Pharmacies remained open “despite the challenges and concerns that COVID-19 brought”, Dr Sian Tucker, chair of the National Out of Hours Operations Group at NHS Scotland, highlighted in a letter to community pharmacies last week (September 14).
The GP OOH services are “very grateful” for this, she added. “We are aware that we could not have managed without you all,” Dr Tucker wrote to Community Pharmacy Scotland (CPS) on behalf of the GP OOH services in Scotland.
Not same protections
The OOH services “stepped up [their] telephone and video consultations” during the pandemic, to manage patients “in the safest way possible”, Dr Tucker said.
Pharmacy teams did not enjoy the same “protection of NHS 24 triage” and did not always have the option to manage patients virtually, “which made your job more challenging and you more vulnerable”, she acknowledged.
“So please accept our thanks for everything you did and are still doing: I look forward to continuing to work closely together to improve care for our patients,” Dr Tucker said.
“Refreshing” recognition from key partners
CPS director of operations Matt Barclay said the letter “shows genuine appreciation from the OOH community”.
“We look forward to working with colleagues through the current NHS Scotland remobilisation work to build on this positivity and enhance the partnerships and, in turn, the care we provide,” he said.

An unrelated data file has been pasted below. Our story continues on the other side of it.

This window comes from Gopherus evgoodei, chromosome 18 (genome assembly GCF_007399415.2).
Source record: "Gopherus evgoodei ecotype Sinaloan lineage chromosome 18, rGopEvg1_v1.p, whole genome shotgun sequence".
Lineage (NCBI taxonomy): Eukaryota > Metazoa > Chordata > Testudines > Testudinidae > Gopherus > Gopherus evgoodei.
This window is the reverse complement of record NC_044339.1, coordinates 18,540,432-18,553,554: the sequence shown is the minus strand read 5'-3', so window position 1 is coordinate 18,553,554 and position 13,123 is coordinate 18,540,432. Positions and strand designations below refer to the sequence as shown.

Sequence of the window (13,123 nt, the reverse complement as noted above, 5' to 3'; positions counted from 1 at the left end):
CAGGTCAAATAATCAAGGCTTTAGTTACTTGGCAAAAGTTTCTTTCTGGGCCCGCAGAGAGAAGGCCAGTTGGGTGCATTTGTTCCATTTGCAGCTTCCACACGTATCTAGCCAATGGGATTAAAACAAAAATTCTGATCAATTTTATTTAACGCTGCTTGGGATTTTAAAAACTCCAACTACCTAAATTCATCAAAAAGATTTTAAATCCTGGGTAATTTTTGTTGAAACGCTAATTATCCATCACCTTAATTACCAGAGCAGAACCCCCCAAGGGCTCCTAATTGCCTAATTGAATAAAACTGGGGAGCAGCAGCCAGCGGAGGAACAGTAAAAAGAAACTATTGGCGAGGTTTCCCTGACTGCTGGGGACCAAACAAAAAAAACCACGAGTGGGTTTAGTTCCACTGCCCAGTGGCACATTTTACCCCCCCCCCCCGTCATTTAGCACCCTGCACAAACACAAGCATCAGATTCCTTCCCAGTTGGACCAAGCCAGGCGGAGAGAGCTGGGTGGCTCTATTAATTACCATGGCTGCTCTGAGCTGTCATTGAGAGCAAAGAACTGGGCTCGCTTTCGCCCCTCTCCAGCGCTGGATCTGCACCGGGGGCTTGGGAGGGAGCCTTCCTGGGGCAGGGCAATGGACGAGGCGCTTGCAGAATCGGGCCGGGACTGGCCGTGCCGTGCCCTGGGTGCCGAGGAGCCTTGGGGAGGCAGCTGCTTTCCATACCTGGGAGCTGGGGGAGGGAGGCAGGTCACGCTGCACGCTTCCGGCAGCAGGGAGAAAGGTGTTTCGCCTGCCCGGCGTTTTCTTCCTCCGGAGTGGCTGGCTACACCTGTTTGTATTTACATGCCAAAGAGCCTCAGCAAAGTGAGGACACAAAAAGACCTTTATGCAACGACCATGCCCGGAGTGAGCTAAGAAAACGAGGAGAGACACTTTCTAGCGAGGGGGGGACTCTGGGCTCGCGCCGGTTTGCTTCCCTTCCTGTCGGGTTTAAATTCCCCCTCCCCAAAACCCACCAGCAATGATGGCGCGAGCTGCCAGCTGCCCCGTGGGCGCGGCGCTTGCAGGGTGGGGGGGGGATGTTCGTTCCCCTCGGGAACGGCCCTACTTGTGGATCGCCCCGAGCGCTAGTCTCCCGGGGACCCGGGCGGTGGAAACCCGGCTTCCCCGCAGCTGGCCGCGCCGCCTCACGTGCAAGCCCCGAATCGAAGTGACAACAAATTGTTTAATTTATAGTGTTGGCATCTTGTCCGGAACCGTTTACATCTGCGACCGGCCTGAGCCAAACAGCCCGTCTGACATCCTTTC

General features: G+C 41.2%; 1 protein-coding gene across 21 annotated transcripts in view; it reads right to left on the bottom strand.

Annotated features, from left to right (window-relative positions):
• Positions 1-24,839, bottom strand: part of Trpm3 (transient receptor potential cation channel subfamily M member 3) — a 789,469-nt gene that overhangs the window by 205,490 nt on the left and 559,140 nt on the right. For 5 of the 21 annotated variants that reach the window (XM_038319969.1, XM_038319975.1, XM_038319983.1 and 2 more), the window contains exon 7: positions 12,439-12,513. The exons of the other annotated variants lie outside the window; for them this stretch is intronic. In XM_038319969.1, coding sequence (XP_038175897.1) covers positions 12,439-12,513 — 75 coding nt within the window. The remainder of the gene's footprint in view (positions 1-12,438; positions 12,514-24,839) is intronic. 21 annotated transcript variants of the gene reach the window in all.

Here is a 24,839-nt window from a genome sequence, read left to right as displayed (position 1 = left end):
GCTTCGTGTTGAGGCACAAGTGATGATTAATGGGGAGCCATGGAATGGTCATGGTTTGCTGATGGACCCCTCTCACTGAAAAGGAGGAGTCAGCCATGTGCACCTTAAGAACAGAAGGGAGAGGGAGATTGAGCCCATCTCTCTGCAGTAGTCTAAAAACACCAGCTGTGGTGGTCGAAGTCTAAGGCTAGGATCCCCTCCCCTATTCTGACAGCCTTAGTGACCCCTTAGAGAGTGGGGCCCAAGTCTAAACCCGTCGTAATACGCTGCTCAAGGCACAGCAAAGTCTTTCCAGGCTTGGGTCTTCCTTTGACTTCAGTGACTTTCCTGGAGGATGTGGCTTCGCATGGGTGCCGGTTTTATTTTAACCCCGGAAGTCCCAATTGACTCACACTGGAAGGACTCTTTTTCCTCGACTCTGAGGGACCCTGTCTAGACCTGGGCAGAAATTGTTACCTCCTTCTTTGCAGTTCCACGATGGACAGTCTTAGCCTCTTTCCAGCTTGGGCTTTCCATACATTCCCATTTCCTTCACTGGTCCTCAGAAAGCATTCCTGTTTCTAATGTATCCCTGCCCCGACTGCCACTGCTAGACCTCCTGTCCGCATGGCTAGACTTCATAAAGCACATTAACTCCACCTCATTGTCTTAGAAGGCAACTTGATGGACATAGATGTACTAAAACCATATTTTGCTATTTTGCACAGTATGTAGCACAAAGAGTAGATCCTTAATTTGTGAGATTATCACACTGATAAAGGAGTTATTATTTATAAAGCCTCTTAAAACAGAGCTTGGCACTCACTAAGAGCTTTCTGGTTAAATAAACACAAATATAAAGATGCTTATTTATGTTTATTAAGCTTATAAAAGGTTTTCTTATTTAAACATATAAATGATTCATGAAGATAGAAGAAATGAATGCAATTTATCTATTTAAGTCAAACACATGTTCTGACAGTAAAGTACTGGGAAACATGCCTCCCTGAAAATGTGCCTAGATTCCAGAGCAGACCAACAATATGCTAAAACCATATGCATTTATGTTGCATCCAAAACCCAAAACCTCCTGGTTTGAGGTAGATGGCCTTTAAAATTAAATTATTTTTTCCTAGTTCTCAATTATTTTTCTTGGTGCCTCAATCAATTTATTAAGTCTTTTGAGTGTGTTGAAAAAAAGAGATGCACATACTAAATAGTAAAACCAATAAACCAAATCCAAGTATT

Mr Barclay added that the impact of community pharmacy on patient care and the delivery of NHS services has “often been forgotten”, but that those in the sector are aware of how hard community pharmacy teams work.
“COVID-19 has brought this to the fore and it is refreshing to have recognition like this from key healthcare partners,” he added.
Subject to local needs, Scottish pharmacies will this year be involved in the national flu vaccination service for the first time, C+D learnt last month. This follows the introduction of the Coronavirus Act 2020, which grants temporary powers to healthcare professionals to give vaccines during the pandemic.
On July 29, the NHS Pharmacy First service launched in Scotland, seeing pharmacists offer free advice, treatment or supply of medicines – supported by national patient group directions – to patients presenting with urinary tract infections and impetigo.